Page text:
Results: We identified 10 countries with an EQ-5D-5L-based value set and 7 countries with an EQ-5D-3L-based value set. Japan's degree of concavity was highest, while Germany's was lowest, based on the EQ-5D-3L and EQ-5D-5L value sets. Japan also ranked first in the Hofstede long-term orientation index, and rankings related to the degree of concavity, indicating a low time preference rate.
Conclusions: This is the first evaluation to identify and report an association between different cultural beliefs and utility values. These findings underline the necessity to take local values into consideration when designing health technology assessment systems.
METHODS: A validated computer simulation model (the IMS CORE Diabetes Model) was used to estimate the long-term projection of costs and clinical outcomes. The model was populated with published characteristics of Thai patients with type 2 diabetes. Baseline risk factors were obtained from Thai cohort studies, while relative risk reduction was derived from a meta-analysis study conducted by the Canadian Agency for Drugs and Technology in Health. Only direct costs were taken into account. Costs of diabetes management and complications were obtained from hospital databases in Thailand. Both costs and outcomes were discounted at 3 % per annum and presented in US dollars in terms of 2014 dollar value. Incremental cost-effectiveness ratio (ICER) was calculated. One-way and probabilistic sensitivity analyses were also performed.
RESULTS: IGlar is associated with a slight gain in quality-adjusted life years (0.488 QALYs), an additional life expectancy (0.677 life years), and an incremental cost of THB119,543 (US$3522.19) compared with NPH insulin. The ICERs were THB244,915/QALY (US$7216.12/QALY) and THB176,525/life-year gained (LYG) (US$5201.09/LYG). The ICER was sensitive to discount rates and IGlar cost. At the acceptable willingness to pay of THB160,000/QALY (US$4714.20/QALY), the probability that IGlar was cost effective was less than 20 %.
CONCLUSIONS: Compared to treatment with NPH insulin, treatment with IGlar in type 2 diabetes patients who had uncontrolled blood glucose with oral anti-diabetic drugs did not represent good value for money at the acceptable threshold in Thailand.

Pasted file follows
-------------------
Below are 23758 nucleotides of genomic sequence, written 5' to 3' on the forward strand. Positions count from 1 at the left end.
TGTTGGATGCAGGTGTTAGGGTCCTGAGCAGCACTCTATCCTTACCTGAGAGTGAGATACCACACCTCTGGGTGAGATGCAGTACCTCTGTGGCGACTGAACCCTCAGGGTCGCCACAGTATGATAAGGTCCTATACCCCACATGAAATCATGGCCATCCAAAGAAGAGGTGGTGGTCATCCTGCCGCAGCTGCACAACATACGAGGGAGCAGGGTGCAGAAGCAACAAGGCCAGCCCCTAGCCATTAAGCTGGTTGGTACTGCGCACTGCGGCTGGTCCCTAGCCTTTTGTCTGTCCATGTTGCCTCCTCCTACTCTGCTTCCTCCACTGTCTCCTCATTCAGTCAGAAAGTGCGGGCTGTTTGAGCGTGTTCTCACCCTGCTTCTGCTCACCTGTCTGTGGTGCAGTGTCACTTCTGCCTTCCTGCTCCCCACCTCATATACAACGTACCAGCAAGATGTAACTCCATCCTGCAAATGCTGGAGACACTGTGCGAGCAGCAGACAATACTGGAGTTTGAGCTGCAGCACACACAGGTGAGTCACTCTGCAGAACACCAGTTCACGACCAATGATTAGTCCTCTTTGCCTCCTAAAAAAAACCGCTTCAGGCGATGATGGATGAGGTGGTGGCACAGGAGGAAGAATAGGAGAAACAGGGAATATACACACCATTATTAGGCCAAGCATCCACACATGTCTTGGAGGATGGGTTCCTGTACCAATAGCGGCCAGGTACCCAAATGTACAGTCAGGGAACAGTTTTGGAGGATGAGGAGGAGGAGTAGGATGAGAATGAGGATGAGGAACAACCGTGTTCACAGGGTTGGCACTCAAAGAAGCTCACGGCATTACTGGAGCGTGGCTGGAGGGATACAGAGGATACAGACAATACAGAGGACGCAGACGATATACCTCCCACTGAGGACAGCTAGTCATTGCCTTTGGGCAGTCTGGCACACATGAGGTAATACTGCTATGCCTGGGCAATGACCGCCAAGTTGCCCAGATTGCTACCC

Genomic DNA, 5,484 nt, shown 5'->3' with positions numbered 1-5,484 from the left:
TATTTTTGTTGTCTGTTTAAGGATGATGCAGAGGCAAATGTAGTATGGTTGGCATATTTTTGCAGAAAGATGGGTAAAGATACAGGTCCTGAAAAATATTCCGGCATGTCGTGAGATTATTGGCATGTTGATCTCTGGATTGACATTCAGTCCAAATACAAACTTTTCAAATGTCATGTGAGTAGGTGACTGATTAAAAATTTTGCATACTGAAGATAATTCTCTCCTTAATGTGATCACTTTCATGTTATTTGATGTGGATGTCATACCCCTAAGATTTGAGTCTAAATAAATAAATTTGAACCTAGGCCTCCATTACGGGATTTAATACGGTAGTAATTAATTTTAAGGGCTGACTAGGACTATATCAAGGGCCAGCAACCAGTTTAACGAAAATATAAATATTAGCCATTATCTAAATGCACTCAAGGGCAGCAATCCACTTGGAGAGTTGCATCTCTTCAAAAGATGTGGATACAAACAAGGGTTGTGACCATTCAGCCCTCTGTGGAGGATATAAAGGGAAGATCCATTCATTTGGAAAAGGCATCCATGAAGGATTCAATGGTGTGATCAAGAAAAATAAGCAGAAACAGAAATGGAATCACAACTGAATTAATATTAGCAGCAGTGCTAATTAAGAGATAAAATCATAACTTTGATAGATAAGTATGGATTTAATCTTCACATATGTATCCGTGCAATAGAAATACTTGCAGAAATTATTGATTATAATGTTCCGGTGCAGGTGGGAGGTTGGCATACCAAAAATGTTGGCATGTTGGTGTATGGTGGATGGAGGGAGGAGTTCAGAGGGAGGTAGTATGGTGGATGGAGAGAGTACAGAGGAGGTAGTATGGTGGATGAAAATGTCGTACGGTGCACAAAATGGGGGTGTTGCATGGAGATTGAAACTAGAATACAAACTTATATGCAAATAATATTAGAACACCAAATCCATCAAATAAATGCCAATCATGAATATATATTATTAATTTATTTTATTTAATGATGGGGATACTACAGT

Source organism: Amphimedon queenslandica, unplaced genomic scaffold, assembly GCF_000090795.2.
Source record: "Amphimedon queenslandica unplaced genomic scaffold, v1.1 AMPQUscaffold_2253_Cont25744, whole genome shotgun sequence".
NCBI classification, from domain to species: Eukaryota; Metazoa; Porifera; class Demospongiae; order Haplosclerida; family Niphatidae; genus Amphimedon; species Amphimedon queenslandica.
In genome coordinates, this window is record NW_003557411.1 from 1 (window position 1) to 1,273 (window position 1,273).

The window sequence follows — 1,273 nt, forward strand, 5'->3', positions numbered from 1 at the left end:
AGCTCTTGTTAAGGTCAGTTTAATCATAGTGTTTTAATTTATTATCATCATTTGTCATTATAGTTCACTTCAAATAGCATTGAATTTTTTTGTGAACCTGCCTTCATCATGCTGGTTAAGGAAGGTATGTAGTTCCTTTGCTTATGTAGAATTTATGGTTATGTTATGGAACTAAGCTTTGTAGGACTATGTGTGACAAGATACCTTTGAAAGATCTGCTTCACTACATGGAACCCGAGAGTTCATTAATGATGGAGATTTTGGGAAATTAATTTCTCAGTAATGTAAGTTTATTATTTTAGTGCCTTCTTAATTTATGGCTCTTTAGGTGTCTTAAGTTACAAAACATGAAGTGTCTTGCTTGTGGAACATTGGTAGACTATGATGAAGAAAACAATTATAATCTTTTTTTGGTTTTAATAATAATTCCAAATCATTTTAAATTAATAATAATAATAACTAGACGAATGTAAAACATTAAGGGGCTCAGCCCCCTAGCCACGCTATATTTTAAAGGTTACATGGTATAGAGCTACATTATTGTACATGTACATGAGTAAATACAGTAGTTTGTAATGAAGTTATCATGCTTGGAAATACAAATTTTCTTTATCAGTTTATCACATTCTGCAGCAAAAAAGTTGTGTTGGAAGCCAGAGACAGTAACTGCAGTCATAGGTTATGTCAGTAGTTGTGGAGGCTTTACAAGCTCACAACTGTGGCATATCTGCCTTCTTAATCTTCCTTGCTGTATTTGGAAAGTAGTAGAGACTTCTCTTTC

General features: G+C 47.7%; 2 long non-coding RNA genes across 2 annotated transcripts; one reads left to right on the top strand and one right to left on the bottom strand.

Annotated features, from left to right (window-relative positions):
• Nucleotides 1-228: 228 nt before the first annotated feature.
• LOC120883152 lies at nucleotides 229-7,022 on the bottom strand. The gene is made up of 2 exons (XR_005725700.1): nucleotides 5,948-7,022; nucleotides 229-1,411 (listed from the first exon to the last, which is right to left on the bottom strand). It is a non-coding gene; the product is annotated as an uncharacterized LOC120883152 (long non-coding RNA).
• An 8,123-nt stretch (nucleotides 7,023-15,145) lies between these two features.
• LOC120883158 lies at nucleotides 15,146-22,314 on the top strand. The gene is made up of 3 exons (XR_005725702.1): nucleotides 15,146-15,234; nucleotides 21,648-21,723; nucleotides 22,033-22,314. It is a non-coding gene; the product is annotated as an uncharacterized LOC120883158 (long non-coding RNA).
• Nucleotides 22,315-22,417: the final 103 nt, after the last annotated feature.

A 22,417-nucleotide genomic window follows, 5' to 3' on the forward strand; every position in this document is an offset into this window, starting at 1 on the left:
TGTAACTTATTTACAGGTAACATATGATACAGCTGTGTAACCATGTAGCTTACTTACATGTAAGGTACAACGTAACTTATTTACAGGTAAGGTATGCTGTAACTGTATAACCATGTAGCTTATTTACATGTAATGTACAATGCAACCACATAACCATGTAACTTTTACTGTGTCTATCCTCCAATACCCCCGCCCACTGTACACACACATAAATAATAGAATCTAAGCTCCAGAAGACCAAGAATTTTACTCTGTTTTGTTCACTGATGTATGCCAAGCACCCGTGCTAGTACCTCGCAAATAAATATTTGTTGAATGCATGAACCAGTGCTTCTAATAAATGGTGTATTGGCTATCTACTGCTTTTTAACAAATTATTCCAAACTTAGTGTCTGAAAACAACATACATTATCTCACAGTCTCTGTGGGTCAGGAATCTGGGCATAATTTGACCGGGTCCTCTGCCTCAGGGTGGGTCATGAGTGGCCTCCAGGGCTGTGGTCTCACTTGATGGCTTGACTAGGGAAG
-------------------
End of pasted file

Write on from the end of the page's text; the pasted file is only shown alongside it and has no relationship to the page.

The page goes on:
METHODS: A validated IMS CORE Diabetes Model was used to estimate the long-term costs and outcomes. The efficacy parameters were identified and synthesized using a systematic review and meta-analysis. Baseline characteristics and cost parameters were obtained from published studies and hospital databases in Thailand. Costs were expressed in 2014 US Dollars. Outcomes were presented as an incremental cost-effectiveness ratio (ICER). One-way and probabilistic sensitivity analyses were performed to estimate parameter uncertainty.
RESULTS: From a societal perspective, treatment with DPP-4 inhibitors yielded more quality-adjusted life years (QALYs) (0.024) at a higher cost (>66,000 Thai baht (THB) or >1,829.27 USD) per person than SFU, resulting in the ICER of >2.7 million THB/QALY (>74,833.70 USD/QALY). The cost-effectiveness results were mainly driven by differences in HbA1c reduction, hypoglycemic events, and drug acquisition cost of DPP-4 inhibitors. At the ceiling ratio of 160,000 THB/QALY (4,434.59 USD/QALY), the probability that DPP-4 inhibitors are cost-effective compared to SFU was less than 10%.
CONCLUSIONS: Compared to SFU, DPP-4 inhibitor monotherapy is not a cost-effective treatment for people with T2DM and CKD in Thailand.
METHODS: Long-term costs and outcomes were projected using a validated IMS CORE Diabetes Model, version 8.5. Cohort characteristics, baseline risk factors, and costs of diabetes complications were derived from Thai data sources. Relative risk was derived from a systematic review and meta-analysis study. Costs and outcomes were discounted at 3% per annum. Incremental cost-effectiveness ratio (ICER) was presented in 2015 US Dollars (USD). A series of one-way and probabilistic sensitivity analyses were performed.